Are CEOs well equipped for digital transformation?
Newly released research has shone a light on the extent to which CEOs and other business leaders are helping or hindering digital transformation.
In some cases, according to professional services firm Accenture, a CEO’s talk might not match her walk. Having surveyed 8,300 organisations and 885 CEOs across 20 countries, 80% of CEOs claimed to “have the right technologies in place”, while 70% claimed “to be very knowledgeable” about their company’s technology investments. The research, however, also found that only 10% of companies were making an “optimal” investment in technology, generating twice the revenue growth of those lower down on the list.
Such pig-headedness may be having a significant effect on the bottom-line, as Paul Daugherty, Accenture’s chief technology and innovation officer emphasised in a press release: “Most companies are risking significant future revenue growth because of the gap between the potential and realized value of their technology investments.”
A separate report from MIT Sloan Management Review and Cognizant made similar findings. With 4,394 executives surveyed from across the globe, the report found that 71% considered themselves to be “prepared to lead” in the digital economy, closely matching Accenture’s findings. Only 12%, however, agreed that those above them had the same characteristics.
“A generation of leaders in large companies are out of sync, out of tune, and out of touch with their workforces, markets, and competitive landscapes. What got them to their current exalted status won’t be effective much longer — unless they take swift action,” said Benjamin Pring, co-author of the report and director of the Center for the Future of Work at Cognizant. “Allowing unprepared senior executives with outdated skills and attitudes to stick around forces next-generation, high-potential leaders to move on to new pastures, which harms morale and ultimately shifts the organisation further away from where market demand is heading.”
When it comes to digital transformation, it seems, executives would do well to heed the words of that perennial favourite and Nobel Laureate, Bob Dylan: “Your old road is Rapidly agin' / Please get out of the new one If you can't lend your hand / For the times they are a-changin'”.
Fastly's CDN Reportedly to Blame for Global Internet Outage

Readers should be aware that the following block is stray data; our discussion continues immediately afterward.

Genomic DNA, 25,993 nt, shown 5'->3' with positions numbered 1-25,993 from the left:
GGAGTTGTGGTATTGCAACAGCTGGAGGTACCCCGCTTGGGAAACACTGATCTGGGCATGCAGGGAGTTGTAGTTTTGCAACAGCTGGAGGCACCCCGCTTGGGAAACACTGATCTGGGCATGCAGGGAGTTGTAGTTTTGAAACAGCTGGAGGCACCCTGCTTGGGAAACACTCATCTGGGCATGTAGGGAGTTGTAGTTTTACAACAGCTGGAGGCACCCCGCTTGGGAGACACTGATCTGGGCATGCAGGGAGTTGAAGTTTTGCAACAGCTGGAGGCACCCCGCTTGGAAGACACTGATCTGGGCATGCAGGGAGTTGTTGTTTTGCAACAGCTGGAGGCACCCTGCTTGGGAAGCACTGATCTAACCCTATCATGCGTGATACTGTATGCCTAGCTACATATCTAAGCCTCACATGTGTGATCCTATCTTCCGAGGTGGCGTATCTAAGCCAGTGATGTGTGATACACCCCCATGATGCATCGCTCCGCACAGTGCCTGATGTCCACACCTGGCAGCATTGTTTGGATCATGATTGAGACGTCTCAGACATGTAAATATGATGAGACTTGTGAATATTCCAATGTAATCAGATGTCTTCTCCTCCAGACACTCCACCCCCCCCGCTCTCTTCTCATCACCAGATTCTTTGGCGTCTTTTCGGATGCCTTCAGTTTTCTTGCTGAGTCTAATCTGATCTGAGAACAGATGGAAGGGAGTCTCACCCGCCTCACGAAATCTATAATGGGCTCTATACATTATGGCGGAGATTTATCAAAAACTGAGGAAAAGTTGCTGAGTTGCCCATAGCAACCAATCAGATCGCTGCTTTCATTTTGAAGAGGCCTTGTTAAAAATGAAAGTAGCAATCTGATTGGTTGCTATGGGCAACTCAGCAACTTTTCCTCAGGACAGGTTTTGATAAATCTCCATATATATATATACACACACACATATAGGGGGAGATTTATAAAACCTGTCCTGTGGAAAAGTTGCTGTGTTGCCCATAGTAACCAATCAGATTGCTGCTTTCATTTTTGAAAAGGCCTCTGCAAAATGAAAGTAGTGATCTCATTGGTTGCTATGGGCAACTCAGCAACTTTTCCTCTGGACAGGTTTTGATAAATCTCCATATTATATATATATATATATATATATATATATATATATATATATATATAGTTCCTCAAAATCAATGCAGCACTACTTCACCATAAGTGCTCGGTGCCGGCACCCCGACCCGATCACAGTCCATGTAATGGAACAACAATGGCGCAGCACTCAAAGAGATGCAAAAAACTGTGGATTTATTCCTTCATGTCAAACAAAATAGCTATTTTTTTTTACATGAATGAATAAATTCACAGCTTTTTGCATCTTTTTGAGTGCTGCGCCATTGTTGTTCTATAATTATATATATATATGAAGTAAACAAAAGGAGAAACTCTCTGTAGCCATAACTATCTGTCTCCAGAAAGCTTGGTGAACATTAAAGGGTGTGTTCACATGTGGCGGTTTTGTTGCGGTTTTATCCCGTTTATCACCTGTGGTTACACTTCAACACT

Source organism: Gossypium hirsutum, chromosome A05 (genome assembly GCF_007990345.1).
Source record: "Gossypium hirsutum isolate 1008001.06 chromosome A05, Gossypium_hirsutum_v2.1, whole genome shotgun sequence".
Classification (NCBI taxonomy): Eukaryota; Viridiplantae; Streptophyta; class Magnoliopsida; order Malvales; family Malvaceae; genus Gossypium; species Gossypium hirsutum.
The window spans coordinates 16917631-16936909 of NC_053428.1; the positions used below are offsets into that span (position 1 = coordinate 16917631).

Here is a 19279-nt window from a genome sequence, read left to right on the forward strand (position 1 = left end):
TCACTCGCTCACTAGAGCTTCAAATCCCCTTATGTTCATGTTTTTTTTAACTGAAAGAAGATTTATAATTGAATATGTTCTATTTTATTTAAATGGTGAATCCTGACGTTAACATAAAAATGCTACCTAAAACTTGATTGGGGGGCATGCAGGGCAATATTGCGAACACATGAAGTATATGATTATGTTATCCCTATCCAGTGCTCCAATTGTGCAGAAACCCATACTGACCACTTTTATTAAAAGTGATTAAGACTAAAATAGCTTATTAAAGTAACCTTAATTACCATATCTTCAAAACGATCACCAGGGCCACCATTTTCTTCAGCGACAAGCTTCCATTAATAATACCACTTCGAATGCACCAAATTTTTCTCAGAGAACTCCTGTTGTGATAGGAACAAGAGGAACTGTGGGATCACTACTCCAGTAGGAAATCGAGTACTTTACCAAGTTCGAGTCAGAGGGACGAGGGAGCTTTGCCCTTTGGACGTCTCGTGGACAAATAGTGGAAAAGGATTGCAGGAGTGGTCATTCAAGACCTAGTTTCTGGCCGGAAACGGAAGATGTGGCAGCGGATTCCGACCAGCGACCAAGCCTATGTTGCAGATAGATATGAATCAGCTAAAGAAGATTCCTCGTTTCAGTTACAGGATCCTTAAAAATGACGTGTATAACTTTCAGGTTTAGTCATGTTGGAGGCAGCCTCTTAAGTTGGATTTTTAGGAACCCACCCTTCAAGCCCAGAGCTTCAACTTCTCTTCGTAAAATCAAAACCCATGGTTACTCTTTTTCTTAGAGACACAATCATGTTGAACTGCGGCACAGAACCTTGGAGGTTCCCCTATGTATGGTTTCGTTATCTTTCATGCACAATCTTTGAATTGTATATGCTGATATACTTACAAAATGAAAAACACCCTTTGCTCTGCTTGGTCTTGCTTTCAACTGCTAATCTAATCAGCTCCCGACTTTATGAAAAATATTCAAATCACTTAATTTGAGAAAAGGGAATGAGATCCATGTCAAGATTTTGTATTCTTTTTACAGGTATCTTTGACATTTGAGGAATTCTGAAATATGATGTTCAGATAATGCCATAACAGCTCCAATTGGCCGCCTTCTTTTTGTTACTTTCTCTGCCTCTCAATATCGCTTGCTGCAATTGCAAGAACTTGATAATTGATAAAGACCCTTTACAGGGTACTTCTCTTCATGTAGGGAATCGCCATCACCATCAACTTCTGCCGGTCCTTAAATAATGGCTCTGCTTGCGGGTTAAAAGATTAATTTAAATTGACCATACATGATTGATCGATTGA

A huge outage has brought down a number of major websites around the world. Among those affected are gov.uk, Hulu, PayPal, Vimeo, and news outlets such as CNN, The Guardian, The New York Times, BBC, and Financial Times.
It is thought a glitch at Fastly ─ a popular CDN provider ─ is causing the worldwide issue. Fastly has confirmed it’s facing an outage on its status website but fails to specify a reason for the fault ─ only that the problem isn’t limited to a single data centre and, instead, is a “global CDN disruption” that is potentially affecting the company’s global network.
“We’re currently investigating potential impact to performance with our CDN services,” the firm said.
What is Fastly?
Fastly is a content delivery network (CDN) company that helps users view digital content more quickly. The company also provides security, video delivery, and so-called edge computing services. They use strategically distributed, highly performant POPs to help move data and applications closer to users and deliver up-to-date content quickly.
The firm has been proving increasingly popular among leading media websites. After going public on the New York Stock Exchange in 2019, shares rose exponentially in price, but after today’s outages, Fastly’s value has taken a sharp 5.21% fall and are currently trading at US$48.06.
What are CDNs?
Content delivery networks (CDNs) are a web of small computers, or servers, that link together to collaborate as a single computer. CDNs improve the performance of internet-connected devices by placing these servers as close as possible to the people using those devices in different locations, creating hundreds of points of presence, otherwise known as POPs.
They help minimise delays in loading web page content by reducing the physical distance between the server and the user. This helps users around the world view the same high-quality content without slow loading times.
Without a CDN, content origin servers must respond to every single end-user request. This results in significant traffic to the origin and subsequent load, thereby increasing the chances for origin failure if the traffic spikes are exceedingly high or if the load is persistent.
The Risk of CDNs
Over time, developers have attempted to protect users from the dangers of overreliance through the implementation of load balancing, DDoS (Denial of Service) protection, web application firewalls, and a myriad of other security features.
Clearly, by the state of today’s major website outage, these measures aren’t enough. Evidently, CDNs present a risk factor that is widely underestimated ─ which needs to be rectified with haste. Content delivery networks have become a key part of the global infrastructure, and so it’s imperative that organisations start to figure out risk mitigation strategies to protect companies reliant on the interconnected service from further disruption and disarray.